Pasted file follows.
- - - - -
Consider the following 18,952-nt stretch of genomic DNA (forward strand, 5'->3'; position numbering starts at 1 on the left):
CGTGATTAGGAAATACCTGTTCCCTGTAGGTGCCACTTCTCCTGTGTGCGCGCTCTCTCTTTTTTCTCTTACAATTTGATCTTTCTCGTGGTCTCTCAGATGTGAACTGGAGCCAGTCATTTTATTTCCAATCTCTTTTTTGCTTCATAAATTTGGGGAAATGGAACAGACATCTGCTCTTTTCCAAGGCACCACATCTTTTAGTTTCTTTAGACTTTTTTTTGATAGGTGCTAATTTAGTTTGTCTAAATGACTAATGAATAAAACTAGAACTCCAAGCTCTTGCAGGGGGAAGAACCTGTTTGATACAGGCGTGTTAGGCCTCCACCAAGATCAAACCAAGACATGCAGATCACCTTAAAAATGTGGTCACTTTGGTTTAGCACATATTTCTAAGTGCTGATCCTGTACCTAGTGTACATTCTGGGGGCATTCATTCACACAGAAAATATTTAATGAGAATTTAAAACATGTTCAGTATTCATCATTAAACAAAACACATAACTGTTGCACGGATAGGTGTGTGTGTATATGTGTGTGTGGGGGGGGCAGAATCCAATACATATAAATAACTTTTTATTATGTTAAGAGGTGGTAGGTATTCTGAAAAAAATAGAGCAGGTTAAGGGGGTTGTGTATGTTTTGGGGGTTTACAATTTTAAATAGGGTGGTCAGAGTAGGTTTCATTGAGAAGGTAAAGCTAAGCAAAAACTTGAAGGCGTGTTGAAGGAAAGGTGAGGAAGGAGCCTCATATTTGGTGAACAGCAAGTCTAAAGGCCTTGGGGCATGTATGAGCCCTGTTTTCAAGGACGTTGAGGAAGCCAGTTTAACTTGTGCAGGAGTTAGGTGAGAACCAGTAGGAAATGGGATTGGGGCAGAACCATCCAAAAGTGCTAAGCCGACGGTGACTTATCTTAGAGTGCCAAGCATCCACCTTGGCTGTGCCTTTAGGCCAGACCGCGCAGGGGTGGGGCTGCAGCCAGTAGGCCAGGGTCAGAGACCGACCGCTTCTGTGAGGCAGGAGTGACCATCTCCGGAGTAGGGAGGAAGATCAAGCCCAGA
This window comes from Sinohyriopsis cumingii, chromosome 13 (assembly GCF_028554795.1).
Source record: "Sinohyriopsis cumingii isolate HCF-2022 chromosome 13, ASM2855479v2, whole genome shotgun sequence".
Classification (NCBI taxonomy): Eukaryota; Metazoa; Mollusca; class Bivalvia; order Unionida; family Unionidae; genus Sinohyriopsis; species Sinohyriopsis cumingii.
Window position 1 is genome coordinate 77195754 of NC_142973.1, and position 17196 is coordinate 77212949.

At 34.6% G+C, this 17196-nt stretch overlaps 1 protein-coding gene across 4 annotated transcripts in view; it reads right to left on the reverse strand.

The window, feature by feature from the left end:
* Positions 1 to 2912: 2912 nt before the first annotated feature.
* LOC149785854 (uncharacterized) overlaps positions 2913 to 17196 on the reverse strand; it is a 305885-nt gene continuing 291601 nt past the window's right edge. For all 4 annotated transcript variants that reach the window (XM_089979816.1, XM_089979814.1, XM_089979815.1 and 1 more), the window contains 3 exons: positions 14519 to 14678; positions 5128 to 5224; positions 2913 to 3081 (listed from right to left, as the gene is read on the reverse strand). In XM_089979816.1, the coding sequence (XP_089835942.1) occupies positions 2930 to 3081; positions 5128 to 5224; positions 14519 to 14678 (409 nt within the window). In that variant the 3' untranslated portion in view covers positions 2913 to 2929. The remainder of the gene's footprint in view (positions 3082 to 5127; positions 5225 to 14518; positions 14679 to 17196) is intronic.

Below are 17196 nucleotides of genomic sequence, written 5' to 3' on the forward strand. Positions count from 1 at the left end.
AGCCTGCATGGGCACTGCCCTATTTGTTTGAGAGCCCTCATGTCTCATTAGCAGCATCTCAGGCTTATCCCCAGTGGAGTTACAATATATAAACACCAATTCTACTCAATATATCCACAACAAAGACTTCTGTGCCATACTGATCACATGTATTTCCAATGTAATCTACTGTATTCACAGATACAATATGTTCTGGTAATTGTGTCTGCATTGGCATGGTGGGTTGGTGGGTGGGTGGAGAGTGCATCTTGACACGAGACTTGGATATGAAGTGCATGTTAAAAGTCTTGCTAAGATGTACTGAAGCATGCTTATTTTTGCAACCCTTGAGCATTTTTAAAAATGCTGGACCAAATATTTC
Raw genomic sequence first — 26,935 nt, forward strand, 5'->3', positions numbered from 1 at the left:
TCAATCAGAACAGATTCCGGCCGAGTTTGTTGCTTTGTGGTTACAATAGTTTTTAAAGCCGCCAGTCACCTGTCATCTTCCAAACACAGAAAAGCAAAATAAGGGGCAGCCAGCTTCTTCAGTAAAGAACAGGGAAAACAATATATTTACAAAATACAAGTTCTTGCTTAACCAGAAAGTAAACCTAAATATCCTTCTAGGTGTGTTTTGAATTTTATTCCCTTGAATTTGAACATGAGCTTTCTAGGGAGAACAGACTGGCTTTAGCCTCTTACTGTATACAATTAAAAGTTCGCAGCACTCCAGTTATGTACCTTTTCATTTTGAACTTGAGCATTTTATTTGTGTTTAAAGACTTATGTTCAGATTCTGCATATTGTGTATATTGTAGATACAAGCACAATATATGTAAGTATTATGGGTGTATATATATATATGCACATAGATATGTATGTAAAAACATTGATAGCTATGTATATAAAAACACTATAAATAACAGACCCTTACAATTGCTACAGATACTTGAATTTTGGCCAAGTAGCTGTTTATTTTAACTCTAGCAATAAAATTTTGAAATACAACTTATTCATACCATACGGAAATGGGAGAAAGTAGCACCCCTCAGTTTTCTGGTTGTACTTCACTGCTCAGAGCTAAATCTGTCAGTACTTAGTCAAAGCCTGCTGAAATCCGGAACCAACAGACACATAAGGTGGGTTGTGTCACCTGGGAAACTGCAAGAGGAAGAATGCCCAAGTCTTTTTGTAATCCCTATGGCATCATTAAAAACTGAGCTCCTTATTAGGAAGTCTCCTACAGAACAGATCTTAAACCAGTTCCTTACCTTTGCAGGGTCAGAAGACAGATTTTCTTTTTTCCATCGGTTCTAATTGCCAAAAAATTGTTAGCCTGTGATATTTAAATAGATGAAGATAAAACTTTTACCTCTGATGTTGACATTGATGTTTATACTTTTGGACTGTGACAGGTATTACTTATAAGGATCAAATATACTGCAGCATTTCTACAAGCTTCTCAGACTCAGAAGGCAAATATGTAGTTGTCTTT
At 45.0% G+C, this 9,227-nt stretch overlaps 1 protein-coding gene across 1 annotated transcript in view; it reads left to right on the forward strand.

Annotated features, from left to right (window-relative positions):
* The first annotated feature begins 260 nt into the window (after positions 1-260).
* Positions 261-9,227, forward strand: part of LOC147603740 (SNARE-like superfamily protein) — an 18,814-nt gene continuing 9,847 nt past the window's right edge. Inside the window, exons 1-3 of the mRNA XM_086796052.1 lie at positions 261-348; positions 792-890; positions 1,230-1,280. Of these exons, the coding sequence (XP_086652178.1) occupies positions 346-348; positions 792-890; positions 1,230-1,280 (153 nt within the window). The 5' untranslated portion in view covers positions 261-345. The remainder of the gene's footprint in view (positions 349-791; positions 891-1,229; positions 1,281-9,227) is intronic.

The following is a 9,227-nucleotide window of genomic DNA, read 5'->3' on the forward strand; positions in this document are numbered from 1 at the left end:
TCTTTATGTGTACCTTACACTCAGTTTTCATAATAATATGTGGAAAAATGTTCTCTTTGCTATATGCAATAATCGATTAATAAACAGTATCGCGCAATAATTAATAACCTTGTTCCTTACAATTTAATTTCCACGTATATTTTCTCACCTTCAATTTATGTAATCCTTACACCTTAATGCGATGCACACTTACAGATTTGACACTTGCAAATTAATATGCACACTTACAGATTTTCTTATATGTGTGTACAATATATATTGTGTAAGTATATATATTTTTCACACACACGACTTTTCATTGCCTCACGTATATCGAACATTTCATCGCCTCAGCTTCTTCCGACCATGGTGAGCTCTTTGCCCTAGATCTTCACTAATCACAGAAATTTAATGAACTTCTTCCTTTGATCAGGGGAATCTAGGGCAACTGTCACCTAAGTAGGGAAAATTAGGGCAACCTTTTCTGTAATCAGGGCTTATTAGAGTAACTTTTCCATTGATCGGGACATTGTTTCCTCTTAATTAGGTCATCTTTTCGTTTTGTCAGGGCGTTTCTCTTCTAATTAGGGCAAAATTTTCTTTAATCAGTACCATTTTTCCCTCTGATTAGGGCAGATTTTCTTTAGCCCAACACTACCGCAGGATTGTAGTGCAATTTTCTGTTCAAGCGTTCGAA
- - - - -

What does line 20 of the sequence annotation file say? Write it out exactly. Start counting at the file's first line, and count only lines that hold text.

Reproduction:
TCTTTATGTGTACCTTACACTCAGTTTTCATAATAATATGTGGAAAAATGTTCTCTTTGCTATATGCAATAATCGATTAATAAACAGTATCGCGCAATAATTAATAACCTTGTTCCTTACAATTTAATTTCCACGTATATTTTCTCACCTTCAATTTATGTAATCCTTACACCTTAATGCGATGCACACTTACAGATTTGACACTTGCAAATTAATATGCACACTTACAGATTTTCTTATATGTGTGTACAATATATATTGTGTAAGTATATATATTTTTCACACACACGACTTTTCATTGCCTCACGTATATCGAACATTTCATCGCCTCAGCTTCTTCCGACCATGGTGAGCTCTTTGCCCTAGATCTTCACTAATCACAGAAATTTAATGAACTTCTTCCTTTGATCAGGGGAATCTAGGGCAACTGTCACCTAAGTAGGGAAAATTAGGGCAACCTTTTCTGTAATCAGGGCTTATTAGAGTAACTTTTCCATTGATCGGGACATTGTTTCCTCTTAATTAGGTCATCTTTTCGTTTTGTCAGGGCGTTTCTCTTCTAATTAGGGCAAAATTTTCTTTAATCAGTACCATTTTTCCCTCTGATTAGGGCAGATTTTCTTTAGCCCAACACTACCGCAGGATTGTAGTGCAATTTTCTGTTCAAGCGTTCGAA